Student group hosts programming to foster student engagement with the Snite
Emily Hunt | Wednesday, October 9, 2019
Stop by the Snite Museum of Art this Friday for the “The Professor’s Pick,” sponsored by the Snite Student Programing Committee (Snite SPC) and featuring professor and Irish scholar Diarmuid Ó Giolláin.
The free event will run from 1-2:00 p.m. and is one of several events the Snite SPC organizes to foster student engagement with the Snite. Rachel Heisler, the assistant curator of education and academic programs at the Snite, said she recently reformed how Snite has been run to increase its outreach to students.
“We’re broadening our reach … you don’t need to know anything about art to be involved,” she said.
The Snite SPC is run through the museum and is composed of 20-25 students devoted to helping connect students to the plethora of opportunities the museum has to offer, Heisler said.
“We have 90-100% attendance for every meeting,” Heisler said. “The members [of Snite SPC] are creative. They think about how to use space and objects as a way to get people to engage and use them in new ways. They have a passion to connect and bring the museum beyond its role as a museum.”
The Snite SPC is composed of students from diverse majors, backgrounds and years, Heisler said. They meet every Tuesday to brainstorm new ways to get students involved or improve past events.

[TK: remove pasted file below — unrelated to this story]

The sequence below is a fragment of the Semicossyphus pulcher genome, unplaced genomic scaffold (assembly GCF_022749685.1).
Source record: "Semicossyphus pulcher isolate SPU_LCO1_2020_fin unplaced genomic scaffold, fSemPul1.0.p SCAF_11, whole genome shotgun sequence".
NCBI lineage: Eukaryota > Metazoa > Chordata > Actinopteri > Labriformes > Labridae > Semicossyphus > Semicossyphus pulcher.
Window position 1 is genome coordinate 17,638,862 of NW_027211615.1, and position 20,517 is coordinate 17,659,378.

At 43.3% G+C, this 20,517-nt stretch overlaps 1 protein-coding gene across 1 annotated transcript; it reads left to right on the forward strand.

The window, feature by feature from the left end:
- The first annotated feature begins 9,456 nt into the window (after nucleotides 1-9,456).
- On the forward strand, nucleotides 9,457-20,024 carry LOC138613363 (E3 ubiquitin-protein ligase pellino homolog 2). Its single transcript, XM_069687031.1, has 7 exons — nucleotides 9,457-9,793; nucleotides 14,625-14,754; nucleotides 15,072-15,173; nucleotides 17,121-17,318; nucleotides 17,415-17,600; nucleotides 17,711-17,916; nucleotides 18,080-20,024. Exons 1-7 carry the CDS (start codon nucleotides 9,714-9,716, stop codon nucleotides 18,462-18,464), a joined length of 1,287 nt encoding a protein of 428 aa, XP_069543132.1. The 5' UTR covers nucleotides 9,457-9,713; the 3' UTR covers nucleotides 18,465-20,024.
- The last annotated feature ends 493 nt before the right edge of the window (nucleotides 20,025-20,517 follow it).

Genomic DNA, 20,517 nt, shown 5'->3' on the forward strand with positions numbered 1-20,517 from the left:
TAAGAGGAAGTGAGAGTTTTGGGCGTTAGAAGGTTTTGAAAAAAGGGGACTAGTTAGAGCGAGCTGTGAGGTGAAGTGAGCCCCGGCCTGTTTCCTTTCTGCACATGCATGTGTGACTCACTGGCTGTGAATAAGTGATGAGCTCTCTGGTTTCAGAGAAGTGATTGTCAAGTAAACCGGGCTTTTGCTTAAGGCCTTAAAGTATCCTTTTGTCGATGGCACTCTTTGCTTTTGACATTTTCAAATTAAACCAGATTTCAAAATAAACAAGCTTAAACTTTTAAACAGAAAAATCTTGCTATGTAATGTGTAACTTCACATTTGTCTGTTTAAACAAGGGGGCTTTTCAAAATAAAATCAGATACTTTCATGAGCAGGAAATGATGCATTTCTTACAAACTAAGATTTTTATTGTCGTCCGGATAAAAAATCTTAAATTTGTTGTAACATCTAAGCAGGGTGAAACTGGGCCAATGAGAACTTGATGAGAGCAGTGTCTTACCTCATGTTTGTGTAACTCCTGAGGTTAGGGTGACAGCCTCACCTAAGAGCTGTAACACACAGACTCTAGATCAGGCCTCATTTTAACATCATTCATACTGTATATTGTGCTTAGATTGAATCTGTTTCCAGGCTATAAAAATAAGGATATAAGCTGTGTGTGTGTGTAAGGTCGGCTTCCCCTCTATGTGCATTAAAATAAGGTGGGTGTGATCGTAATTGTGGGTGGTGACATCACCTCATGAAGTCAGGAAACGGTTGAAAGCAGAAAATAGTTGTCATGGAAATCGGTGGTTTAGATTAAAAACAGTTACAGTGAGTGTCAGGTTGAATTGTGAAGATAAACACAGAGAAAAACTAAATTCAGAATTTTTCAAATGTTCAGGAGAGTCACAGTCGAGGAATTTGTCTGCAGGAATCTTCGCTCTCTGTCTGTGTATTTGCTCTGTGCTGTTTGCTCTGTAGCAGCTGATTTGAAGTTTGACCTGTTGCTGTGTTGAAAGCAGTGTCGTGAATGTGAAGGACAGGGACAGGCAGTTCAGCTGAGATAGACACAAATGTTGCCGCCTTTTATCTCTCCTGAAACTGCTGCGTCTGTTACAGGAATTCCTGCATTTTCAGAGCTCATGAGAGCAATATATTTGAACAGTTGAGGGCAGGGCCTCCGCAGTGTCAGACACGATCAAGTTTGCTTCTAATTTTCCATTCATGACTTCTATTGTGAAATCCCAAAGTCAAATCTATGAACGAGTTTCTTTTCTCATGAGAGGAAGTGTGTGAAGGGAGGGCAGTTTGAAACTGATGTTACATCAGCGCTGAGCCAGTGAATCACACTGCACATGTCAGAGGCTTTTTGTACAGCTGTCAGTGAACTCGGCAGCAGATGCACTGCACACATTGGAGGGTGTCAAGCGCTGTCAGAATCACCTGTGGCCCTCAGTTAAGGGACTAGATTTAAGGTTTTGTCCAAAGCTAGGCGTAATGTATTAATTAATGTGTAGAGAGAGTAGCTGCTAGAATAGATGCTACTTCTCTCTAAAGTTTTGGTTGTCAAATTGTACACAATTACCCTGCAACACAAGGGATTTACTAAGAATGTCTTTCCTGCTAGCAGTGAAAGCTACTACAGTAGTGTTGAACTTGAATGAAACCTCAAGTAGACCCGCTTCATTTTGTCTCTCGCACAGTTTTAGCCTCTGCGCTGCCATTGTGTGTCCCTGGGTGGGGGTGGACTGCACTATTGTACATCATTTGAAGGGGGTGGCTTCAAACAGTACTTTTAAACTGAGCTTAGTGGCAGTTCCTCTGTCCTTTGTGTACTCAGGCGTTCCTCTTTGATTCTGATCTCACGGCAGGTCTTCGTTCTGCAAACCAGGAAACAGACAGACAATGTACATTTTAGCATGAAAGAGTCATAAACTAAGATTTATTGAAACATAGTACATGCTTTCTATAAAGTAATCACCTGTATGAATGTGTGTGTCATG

Sophomore Marie Latham, one of the two SPC coordinators for the group, has been involved in Snite SPC since her freshman year. As a coordinator, she helps lead weekly meetings and handle logistics of SPC events. In her time in SPC, Latham said she has seen how the committee has successfully increased student engagement with the museum.
“The ‘Anyone Can Art: Bob Ross’ event has been our most successful event so far,” she said. “… We gave people free reign of the event and let people design their own experience.”
Latham said the “DIY” art event, inspired by painter and television host Bob Ross, recently attracted approximately 300 visitors to Snite in September.
Latham and the committee are in the midst of planning “Snite Fright,” the group’s signature and most popular event, she said, scheduled for Oct. 31 — Halloween night. The night’s activities will include screen printing, a Halloween-themed tour and a “mystery-themed game.”
Senior Scott Somers, a member of SPC for three years, said he is also excited about the committee and its members.
“It helps that the group is so diverse,” he said. “We have a lot of art majors but a wide array of others like physics, business, english and anthropology.”
Before becoming an active member of the Snite SPC, Somers said he was not aware of all the opportunities Snite had to offer.
“I wanted to learn more about it,” he said. “One thing led to another, and I have been involved ever since. Give the Snite a chance.”